Sebastian Vettel returned to winning ways after missing out in China, claiming a comfortable lights-to-flag victory in the Turkish Grand Prix, round four of the 2011 F1 world championship.

Having blitzed qualifying to take pole position from Red Bull Racing team-mate Mark Webber by almost half a second, the German made the perfect start to lead into the tricky first turn at Istanbul Park, and was never troubled thereafter, only losing the lead briefly during his first pit-stop. By the end, the reigning world champion was eight seconds up the road, having made four flawless stops on a day when four proved more competitive than three.

Not that Vettel or Red Bull were able to relax totally, however, as, first, team-mate Webber, then, more surprisingly, Ferrari's Fernando Alonso kept close enough to be in position to take advantage of the slightest slip on track or in strategy, but the Red Bull's pit-wall, pit crew and young driver again proved inch perfect where others were less so.

As he had predicted in Saturday's post-qualifying press conference, Nico Rosberg initially provided Vettel with his closest opposition, the Mercedes man making the most of the clean side of the grid to vault past Webber off the line. Such was Vettel's prowess out front, however, he was already over a second clear as the pack flashed across the start-finish line at the end of the lap.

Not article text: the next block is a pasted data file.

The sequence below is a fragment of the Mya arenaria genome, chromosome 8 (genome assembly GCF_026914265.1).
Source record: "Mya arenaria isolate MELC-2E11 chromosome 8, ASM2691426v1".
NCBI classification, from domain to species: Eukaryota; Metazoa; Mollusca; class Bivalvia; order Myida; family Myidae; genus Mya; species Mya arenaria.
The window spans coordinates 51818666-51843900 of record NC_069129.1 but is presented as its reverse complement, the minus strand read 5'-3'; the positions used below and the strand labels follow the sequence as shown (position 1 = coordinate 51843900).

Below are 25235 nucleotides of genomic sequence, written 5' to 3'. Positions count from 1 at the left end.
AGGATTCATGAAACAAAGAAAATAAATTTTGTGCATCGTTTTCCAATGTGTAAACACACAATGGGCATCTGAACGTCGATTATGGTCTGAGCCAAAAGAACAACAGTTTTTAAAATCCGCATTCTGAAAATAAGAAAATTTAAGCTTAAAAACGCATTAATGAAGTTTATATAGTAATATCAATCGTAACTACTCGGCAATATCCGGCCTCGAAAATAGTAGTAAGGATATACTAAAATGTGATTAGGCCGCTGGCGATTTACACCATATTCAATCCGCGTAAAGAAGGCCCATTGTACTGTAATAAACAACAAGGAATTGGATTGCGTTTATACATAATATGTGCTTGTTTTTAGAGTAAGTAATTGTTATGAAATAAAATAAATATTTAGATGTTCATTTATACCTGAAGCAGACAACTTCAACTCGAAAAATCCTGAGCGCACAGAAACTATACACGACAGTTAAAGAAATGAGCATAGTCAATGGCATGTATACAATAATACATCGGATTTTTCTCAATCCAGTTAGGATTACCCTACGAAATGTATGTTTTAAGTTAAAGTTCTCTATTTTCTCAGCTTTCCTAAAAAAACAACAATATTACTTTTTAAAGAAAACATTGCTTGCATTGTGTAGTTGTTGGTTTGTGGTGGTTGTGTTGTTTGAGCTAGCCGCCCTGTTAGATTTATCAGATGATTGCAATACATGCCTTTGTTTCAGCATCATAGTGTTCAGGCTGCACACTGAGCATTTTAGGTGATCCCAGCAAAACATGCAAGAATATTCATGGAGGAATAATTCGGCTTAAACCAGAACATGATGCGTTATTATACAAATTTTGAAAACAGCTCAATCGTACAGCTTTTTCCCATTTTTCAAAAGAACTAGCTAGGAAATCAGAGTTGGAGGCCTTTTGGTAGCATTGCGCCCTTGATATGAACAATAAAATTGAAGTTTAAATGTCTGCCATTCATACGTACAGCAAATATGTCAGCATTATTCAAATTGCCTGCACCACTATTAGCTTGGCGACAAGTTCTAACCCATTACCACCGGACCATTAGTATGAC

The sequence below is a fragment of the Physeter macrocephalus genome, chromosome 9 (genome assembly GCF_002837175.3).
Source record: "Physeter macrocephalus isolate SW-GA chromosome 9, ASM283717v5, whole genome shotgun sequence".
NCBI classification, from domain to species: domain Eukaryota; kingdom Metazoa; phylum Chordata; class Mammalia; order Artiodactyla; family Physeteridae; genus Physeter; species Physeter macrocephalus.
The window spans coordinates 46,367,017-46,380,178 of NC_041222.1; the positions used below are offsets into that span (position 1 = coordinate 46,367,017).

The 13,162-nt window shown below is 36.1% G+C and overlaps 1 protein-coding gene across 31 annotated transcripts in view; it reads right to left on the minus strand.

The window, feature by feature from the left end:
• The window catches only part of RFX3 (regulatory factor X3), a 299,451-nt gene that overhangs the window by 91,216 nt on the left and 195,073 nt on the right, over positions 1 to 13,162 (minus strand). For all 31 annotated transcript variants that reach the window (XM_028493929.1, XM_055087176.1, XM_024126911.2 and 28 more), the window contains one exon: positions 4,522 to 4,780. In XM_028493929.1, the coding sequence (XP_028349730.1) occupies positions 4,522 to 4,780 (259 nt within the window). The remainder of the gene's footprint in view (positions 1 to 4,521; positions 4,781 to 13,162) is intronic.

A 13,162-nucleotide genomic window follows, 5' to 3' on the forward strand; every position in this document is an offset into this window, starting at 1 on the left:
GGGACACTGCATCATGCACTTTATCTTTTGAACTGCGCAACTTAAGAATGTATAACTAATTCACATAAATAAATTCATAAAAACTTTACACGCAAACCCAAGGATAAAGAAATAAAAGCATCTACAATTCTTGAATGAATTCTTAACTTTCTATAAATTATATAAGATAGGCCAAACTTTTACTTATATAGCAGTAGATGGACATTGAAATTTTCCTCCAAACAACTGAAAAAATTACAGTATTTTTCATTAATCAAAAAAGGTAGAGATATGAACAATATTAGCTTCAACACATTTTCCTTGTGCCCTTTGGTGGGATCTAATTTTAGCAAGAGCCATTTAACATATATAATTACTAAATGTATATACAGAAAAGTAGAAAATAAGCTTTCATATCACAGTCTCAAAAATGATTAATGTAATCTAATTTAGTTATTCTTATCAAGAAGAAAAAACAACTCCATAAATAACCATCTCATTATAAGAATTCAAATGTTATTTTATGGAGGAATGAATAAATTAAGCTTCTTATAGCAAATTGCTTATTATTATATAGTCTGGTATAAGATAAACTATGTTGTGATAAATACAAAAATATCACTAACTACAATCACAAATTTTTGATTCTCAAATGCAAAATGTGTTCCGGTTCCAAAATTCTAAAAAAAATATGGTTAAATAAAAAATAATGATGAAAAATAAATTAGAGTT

Further back, Lewis Hamilton also thought he had a run on Webber, but ran wide at turn three, not only allowing the Australian to escape, but also dropping behind both Alonso and McLaren team-mate Jenson Button. There was also contact deeper in the pack, with Sauber rookie Sergio Perez needing to pit for a new front wing at the end of the lap.

While Vettel, Rosberg, Webber and Alonso moved away at the front, Hamilton was quickly looking for a way past his team-mate, but had to wait until the DRS was activated before making a serious move. Turn eight on lap two was never going to be more than a sighter, and it eventually took until four laps later, at the end of the DRS zone into turn twelve for the two Britons to swap places. Button, however, was not going to take demotion lightly and, having been passed by Hamilton in China last time, decided that swift retribution was required.